The Court is satisfied that the Government has acted in good faith and that the present indictment was not brought outside of the Shipping Act in order to sustain its argument that the immunity provision is not applicable. However, for the reasons stated, it is clear that the intentions of the prosecutor cannot be the test for the applicability of an immunity provision. Under the subject matter test the Court is satisfied that the immunity provision was applicable to the proceeding before which the defendants testified.
B. Are the Defendants Entitled to Immunity?
The question is whether the defendants, in the course of their testimony, made such disclosures as entitled them to immunity from the present prosecution.
Since the purpose of the immunity statutes is to make evidence available that otherwise could not be obtained, it is clear that the disclosures must be self-incriminatory. In effect the immunity is given in exchange for the self-incriminatory testimony. And since the scope for an immunity provision should be no broader than the protection afforded by the Fifth Amendment, the qualification has been added that the immunity extends only to prosecution for crimes substantially connected with the evidence given. Heike v. United States, 1913, 227 U.S. 131, 33 S. Ct. 226.
In the Heike case, Heike had been called before a grand jury investigating alleged violations of the Sherman Anti-Trust Act, 15 U.S.C.A. §§ 1-7, 15 note, in the sugar refining industry. The testimony did not earn him immunity, under the relevant immunity provision, on a subsequent indictment for a fraud on the revenue. The indictment charged a violation of the Internal Revenue Laws by the secret introduction of springs in scales to cause them to indicate less than the actual weight. Heike had given a table of annual sugar meltings at the monopoly investigation. The indictment was sustained and the conviction upheld on the ground that there was no substantial connection between the fraud and the testimony submitted to the grand jury. Mr. Justice Holmes noted that, the evidence 'did not tend to incriminate the witness. It neither led nor could have led to a discovery of his crime.' 227 U.S. at page 143, 33 S. Ct. at page 228.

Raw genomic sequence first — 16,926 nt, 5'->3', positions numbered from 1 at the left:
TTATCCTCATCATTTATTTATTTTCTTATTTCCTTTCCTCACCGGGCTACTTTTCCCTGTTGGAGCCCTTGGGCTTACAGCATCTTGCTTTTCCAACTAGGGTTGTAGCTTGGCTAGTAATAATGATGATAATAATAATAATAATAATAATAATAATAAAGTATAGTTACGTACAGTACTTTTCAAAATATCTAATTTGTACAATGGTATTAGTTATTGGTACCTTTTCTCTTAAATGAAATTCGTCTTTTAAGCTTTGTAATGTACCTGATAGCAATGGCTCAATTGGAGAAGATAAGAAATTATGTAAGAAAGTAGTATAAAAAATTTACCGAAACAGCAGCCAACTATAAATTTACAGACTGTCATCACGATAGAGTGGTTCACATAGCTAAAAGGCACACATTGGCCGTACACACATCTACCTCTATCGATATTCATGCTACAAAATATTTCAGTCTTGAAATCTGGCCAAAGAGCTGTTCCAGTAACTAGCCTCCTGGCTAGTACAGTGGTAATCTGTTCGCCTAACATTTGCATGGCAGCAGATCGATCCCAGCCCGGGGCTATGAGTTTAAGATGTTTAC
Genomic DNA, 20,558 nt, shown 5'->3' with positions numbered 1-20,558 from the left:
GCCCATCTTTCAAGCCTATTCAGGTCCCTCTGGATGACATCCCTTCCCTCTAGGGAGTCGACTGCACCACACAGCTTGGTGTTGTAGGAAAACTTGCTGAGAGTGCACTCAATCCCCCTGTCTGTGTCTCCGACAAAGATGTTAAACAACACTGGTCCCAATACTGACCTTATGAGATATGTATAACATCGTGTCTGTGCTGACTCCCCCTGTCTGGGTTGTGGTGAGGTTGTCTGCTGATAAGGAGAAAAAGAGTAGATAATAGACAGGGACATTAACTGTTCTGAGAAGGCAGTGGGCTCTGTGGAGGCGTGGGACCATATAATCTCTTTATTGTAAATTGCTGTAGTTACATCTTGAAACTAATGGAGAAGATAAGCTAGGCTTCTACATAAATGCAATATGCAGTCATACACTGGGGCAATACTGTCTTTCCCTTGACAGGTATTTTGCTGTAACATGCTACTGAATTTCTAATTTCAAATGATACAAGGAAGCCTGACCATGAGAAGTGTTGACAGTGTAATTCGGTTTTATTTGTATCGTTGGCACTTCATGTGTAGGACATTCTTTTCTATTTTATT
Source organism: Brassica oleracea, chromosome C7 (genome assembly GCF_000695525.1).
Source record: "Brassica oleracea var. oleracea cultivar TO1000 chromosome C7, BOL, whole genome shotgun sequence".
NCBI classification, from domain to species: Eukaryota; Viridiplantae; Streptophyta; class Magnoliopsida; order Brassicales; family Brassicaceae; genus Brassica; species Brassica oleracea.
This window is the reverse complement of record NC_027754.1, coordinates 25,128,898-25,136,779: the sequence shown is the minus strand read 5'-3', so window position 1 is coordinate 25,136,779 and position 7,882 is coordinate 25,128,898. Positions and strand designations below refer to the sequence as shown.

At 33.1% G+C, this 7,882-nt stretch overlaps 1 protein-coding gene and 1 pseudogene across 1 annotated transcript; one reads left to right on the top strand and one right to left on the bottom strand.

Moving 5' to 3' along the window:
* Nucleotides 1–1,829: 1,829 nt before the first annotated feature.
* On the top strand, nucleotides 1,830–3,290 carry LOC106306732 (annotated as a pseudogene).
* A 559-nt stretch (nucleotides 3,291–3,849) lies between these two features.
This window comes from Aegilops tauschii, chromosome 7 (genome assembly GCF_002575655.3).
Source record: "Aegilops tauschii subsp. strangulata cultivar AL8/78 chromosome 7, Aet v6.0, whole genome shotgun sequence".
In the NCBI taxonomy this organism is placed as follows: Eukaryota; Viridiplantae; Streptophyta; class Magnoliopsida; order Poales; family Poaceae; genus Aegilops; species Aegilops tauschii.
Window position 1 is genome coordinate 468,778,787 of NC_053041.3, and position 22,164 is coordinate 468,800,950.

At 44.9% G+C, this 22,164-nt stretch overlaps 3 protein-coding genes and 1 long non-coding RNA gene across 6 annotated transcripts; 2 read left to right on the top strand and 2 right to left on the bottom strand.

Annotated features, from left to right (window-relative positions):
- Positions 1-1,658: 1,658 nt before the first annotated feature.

The rule laid down by the Heike case was stated in the following language:
'When the statute speaks of testimony concerning a matter it means concerning it in a substantial way, just as the constitutional protection is confined to real danger, and does not extend to remote possibilities out of the ordinary course of law.' 227 U.S. at page 144, 33 S. Ct. at page 228.